Tuesday, August 30, 2011

Welcome to Bordertown

Sometime in the dim dark ages (mid 1980's) editor Terri Windling dreamt up an idea for a shared world that she called Bordertown. The Borderlands, sometimes called Bordertown was an area where the boundaries between our world and that of the faeries blurred and this seemed to draw disaffected youth from both places like moths to a flame. A number of Terri Windling's authorial acquaintances also liked the idea and contributed to it. There were a number of anthologies released and they achieved respectable popularity at the time.

I never got into Bordertown back then. I had other reading interests and the covers didn't do a lot for me. I wish I had, the original collections are very hard to find and horrendously expensive. The last collection was released in 1998 and the borders remained closed until 2011. Welcome to Bordertown is a brand new anthology of Bordertown stories edited by Ellen Kushner and popular YA author Holly Black with an introduction by Terri Windling. While I found the artwork on the original covers unappealing that's not the case with Steve Stone's bright image of an ivy covered motorcycle on this new collection.

The two ladies have assembled a formidable roster of talent, including names such as Cory Doctorow, Holly Black herself, Jane Yolen, Neil Gaiman, the wonderful Cat Valente and the Urban Fantasy pioneer Charles De Lint.

Welcome to Bordertown is an eclectic collection of stories, poems, songs and even a comic strip.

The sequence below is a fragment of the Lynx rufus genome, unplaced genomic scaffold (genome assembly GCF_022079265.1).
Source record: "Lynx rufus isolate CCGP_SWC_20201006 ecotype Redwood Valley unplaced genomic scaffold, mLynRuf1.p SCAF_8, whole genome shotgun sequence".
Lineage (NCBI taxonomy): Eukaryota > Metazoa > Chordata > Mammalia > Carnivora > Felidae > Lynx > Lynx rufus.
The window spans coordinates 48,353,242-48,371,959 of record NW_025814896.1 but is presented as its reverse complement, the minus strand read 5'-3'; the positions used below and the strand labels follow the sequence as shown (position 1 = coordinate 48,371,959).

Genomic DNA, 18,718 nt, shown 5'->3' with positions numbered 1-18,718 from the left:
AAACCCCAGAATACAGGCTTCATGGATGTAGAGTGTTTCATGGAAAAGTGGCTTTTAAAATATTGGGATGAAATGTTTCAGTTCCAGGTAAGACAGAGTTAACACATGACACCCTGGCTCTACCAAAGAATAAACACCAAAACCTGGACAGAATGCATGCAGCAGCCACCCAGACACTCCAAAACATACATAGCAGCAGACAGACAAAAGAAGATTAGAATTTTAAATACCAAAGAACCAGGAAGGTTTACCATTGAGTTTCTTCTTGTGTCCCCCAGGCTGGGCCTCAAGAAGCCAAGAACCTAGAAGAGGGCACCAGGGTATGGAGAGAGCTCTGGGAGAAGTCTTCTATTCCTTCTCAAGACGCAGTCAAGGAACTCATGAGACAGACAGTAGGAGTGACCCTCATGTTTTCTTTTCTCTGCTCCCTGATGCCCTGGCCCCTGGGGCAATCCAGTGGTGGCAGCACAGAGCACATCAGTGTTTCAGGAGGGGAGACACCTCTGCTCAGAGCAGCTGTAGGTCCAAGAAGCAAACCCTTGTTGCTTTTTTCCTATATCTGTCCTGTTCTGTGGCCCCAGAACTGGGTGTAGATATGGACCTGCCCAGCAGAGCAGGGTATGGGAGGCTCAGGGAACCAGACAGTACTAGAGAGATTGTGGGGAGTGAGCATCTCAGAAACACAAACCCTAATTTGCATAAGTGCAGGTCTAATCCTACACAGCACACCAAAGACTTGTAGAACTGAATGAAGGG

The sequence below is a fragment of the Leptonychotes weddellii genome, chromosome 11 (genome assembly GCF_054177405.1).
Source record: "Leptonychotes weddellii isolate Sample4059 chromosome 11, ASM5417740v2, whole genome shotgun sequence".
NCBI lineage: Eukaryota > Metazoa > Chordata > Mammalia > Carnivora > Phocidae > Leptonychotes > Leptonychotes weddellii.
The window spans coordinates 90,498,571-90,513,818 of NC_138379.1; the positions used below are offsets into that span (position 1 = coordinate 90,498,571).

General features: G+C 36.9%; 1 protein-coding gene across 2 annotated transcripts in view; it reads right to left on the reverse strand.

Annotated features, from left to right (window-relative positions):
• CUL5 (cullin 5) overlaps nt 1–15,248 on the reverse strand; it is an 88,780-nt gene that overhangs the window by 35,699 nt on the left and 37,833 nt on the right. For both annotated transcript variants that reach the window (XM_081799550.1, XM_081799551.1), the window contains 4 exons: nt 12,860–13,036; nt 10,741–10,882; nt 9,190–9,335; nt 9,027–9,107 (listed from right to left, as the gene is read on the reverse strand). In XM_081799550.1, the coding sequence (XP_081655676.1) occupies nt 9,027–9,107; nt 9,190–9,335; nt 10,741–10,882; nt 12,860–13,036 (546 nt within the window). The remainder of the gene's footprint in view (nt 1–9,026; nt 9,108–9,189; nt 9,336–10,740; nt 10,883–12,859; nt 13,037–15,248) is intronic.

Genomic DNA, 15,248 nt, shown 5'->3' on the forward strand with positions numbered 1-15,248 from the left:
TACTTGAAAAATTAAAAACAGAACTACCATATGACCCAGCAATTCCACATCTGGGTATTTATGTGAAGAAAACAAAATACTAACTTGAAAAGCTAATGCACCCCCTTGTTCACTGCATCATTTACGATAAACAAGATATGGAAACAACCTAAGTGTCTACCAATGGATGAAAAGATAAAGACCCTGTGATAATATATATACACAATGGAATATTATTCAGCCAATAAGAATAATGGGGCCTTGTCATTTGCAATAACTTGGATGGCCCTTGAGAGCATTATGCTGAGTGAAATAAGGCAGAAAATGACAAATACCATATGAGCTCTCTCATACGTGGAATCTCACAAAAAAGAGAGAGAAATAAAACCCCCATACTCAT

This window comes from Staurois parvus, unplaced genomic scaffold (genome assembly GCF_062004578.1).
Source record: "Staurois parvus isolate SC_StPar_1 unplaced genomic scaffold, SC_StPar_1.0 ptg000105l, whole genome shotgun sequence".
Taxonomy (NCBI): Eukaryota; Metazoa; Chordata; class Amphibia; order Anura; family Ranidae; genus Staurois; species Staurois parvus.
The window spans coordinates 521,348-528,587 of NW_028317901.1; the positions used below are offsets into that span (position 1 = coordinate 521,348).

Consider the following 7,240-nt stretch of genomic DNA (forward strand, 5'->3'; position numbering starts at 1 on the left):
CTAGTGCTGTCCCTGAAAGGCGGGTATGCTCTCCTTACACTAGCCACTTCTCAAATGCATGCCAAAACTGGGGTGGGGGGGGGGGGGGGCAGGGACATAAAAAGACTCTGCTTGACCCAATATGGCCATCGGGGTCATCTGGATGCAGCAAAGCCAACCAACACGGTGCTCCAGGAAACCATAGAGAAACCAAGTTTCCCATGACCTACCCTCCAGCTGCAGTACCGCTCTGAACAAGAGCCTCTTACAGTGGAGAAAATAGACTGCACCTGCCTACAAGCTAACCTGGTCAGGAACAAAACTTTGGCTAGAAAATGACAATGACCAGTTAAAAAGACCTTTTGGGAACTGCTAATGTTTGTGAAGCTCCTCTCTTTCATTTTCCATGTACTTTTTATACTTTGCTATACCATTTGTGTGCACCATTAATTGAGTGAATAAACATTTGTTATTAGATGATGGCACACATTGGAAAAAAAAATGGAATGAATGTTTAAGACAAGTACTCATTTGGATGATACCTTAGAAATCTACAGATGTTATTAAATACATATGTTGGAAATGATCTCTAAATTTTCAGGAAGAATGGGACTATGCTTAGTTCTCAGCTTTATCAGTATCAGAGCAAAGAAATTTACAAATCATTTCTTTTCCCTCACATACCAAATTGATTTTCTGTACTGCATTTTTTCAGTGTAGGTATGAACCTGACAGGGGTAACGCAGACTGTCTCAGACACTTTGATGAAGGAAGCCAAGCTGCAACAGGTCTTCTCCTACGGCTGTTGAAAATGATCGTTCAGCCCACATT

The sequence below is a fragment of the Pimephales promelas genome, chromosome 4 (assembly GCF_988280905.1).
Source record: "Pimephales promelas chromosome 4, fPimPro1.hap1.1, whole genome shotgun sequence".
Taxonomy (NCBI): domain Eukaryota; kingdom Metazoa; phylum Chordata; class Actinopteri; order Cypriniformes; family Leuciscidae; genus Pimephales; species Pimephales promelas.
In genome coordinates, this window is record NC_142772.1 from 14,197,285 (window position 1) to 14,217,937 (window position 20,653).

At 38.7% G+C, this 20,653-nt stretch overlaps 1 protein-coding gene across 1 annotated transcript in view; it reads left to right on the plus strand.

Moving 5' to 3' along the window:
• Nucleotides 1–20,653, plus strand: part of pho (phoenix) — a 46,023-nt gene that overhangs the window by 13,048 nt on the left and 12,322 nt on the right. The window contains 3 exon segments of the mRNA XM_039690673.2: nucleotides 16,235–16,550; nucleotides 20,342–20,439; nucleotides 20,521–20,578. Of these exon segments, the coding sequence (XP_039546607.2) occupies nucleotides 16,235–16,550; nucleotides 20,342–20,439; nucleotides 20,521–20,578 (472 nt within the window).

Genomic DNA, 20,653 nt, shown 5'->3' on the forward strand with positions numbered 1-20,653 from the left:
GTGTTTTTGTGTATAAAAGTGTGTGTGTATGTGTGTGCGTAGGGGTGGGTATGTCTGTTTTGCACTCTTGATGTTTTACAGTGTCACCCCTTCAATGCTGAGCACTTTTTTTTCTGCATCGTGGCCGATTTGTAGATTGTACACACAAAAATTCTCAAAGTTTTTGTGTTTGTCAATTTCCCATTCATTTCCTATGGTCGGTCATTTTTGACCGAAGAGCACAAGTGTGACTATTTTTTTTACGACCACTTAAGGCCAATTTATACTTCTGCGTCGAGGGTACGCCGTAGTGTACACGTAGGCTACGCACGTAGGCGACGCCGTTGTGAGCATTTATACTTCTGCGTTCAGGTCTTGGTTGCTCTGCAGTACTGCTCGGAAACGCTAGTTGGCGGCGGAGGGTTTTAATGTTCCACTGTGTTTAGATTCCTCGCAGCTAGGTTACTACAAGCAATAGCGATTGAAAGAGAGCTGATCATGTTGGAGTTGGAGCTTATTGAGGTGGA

Like most short story collections there are some good ones, some not so good and one absolute stand out.

I could take or leave the poems, they rarely do connect with me. I don't think the collection would have suffered if they had been removed. Two examples of good stories were Cat Valente's dark, but beautifully written (that woman uses words so well) entry; A Voice Like A Hole, and the bewitching Elf Blood by Annette Curtis Klause. As a new visitor to Bordertown I also appreciated the Bordertown Basics at the front of the book and felt that the excellent Welcome to Bordertown by Terri Windling and Ellen Kushner also gave newbies a good introduction, explaining how the entrance to Bordertown had been closed for 13 years in our world, but 13 days in the Borderlands. One story that I really didn't like or see the point of was surprisingly from one of the original contributors to the Bordertown books Emma Bull's; Incunabulum. The stand out was Charles De Lint's closer; A Tangle of Green Men. I tried De Lint years ago, but could never really get into him, I may have to have another go at it.

Welcome to Bordertown will hopefully entice previous visitors back and attract a new generation to this wondrous place so that more collections can come out and maybe even have the older ones reprinted. I want to go back.

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